The U.S. State Department Travel Registration system takes a bad turn when they disclose email addresses of almost 1,000 U.S. Citizens in Colombia.
privacy email bogota Colombia safety security
The U.S. State Department offers lot of useful information to Americans via its embassies in almost every country. Especially important is information relating to the safety and security of Americans visiting or living in another country.
When visiting a foreign country you can register with the U.S. Embassy and in case there is a problem the embassy will have necessary contact information and/or permission to release information to relatives or others. To simplify things the State Department now allows you to register on line.
I had registered with the U.S. Embassy in Bogota, Colombia a couple years ago. They occasionally send emails, for example expected violent protests around election time. They do not sent many emails, but I usually find them interesting (and possibly useful).
This week, however, I received to emails that I found to be quite shocking! In fact they may impinge upon my feelings of safety and security rather than help protect me. The first email was quite simple. Just an announcement that the Embassy in Bogota had made a website for the consular section. Really, a boring, non useful and even less interesting email.
However, it did not take much examination to realize that included on the to line of the email was just a hair under 1,000 email addresses! Oops!
The following day comes the next email, this one claiming to be an apology, it reads exactly like this:
From: “BOGOTA, ACS”
To: “BOGOTA, ACS”
Subject: Message from U.S. Embassy
Date: Thu 03/29/07 07:22 AM
Dear American Citizen:
Yesterday, the U.S. Embassy’s American Citizen Services office sent an email message to U.S. citizens in Colombia, announcing the creation of a website for the Consular Section.
Inadvertently, the message was sent in a way that revealed each recipients email address to the other recipients.
We recognize that this was inappropriate, and we greatly regret the error. Unfortunately, it is not possible to recall the message, and so the most we can do is ask for your forgiveness and assure you that your email address will not be disclosed in future messages.
Please also accept my personal apology for the error.
American Citizen Services
And my problem with his apology is that now he identifies exactly who these nearly 1,000 emails addresses belong to, “U.S. citizens in Colombia”. If you read my other articles you will know that I find Colombia a generally safe country to travel in and visit. However, it can be a dangerous place. Kidnappings, though not usually focused on Americans can be a danger.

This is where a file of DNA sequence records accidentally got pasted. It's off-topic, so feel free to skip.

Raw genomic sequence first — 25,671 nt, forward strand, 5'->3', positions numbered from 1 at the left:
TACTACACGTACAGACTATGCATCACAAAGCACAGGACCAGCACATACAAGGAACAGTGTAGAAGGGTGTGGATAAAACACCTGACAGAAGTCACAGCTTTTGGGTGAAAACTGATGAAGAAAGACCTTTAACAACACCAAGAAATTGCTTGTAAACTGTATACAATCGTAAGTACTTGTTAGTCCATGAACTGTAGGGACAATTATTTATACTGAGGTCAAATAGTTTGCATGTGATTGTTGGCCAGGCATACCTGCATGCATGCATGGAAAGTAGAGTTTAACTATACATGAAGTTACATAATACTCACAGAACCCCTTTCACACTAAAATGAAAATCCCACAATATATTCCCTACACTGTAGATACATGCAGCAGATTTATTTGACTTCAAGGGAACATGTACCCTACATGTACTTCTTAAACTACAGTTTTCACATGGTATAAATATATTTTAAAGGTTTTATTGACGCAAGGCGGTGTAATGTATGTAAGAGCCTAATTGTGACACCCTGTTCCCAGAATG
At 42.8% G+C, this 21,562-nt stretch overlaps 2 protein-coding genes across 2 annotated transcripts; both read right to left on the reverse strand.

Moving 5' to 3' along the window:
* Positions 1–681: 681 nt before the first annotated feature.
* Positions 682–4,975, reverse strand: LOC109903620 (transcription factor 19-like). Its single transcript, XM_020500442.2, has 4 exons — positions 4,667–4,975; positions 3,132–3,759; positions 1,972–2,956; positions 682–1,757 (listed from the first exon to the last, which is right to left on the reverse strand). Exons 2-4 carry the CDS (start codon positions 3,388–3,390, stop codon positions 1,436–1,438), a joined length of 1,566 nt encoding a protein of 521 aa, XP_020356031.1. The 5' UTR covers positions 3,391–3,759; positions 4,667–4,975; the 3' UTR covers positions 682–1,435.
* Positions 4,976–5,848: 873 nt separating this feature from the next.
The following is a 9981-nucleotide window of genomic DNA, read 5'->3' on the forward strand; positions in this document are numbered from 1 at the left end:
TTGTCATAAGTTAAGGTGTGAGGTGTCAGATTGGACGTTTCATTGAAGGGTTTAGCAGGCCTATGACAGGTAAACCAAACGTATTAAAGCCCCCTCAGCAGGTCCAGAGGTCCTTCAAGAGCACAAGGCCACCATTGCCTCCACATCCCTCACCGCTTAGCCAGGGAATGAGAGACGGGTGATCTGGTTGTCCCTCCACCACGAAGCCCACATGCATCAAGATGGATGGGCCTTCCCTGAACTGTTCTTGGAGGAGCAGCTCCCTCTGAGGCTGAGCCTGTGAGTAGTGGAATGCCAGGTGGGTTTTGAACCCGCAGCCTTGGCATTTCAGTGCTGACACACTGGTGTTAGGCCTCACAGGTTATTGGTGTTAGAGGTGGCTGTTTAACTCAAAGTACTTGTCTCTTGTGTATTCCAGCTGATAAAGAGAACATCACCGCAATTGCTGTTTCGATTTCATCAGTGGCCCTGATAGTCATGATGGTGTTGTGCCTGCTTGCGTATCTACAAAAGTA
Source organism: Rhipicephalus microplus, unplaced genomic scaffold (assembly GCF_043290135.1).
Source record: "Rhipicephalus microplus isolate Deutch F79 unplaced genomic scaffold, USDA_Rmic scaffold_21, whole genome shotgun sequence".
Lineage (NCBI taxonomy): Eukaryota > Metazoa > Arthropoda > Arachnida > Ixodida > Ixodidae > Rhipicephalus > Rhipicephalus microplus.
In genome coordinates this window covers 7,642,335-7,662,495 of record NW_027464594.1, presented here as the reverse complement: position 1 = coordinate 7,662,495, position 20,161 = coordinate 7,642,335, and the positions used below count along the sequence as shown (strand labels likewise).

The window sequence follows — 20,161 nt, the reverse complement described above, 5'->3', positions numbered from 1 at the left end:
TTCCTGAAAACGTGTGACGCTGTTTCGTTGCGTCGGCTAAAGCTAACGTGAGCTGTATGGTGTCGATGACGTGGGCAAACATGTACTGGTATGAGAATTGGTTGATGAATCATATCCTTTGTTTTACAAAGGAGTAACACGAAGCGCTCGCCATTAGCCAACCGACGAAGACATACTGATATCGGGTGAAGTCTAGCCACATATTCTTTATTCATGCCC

For the U.S. State Department to declare that these 1,000 email addresses belong to “U.S. citizens in Colombia” is not a step toward helping assure the safety and well being of Americans (or others) who wish to visit or live in Colombia!
When you register with the U.S. Embassy in Bogota on line, they make it clear that they will respect your privacy and also explain exactly how the information you provide will be used.
Registration and Privacy
The Department of State is committed to ensuring that any personal information received by our overseas embassies and consulates pursuant to the registration process, whether in person or otherwise, is safeguarded against unauthorized disclosure. The data that you provide the Department of State is subject to the provisions of the Privacy Act (5 USC 552a). This means that the Department of State WILL NOT DISCLOSE the information you provide us in your registration application to any third parties unless you have first given us written authorization to do so, or unless the disclosure is otherwise permitted by the Privacy Act.
Authority: 22 U.S.C 2715, and 22 U.S.C 4802 (b).
Purpose: To notify U.S. citizens in the event of a disaster, emergency or other crisis, and for evacuation coordination.
The information solicited on this form may be made available as a routine use to appropriate agencies whether federal, state, local, or foreign, to assist the Department in the evacuation or provision of emergency service to U.S. citizens, or for law enforcement and administration purposes or pursuant to court order. The information is also made available to private U.S. citizens, known as wardens, designated by U.S. embassies to assist in communicating with the American community in an emergency. For a complete statement of the routine uses to which this information may be put, see the Prefatory Statement of Routine Uses and the listing of routine uses set forth in the systems description for Overseas Citizens Services Records (State-05), found at
http://foia.state.gov/issuances/priviss.asp. Lastly, while this internet site uses secure encryption to safeguard your privacy and therefore any unauthorized interception by third parties of the information you send via the internet is unlikely, please keep in mind that the Department of State is not responsible for any such interception.
I would take the phrase “WILL NOT DISCLOSE” (my emphasis above) to mean something a bit different than sending my email address to almost 1,000 others and then telling those people that I am an “U.S. Citizen in Colombia”.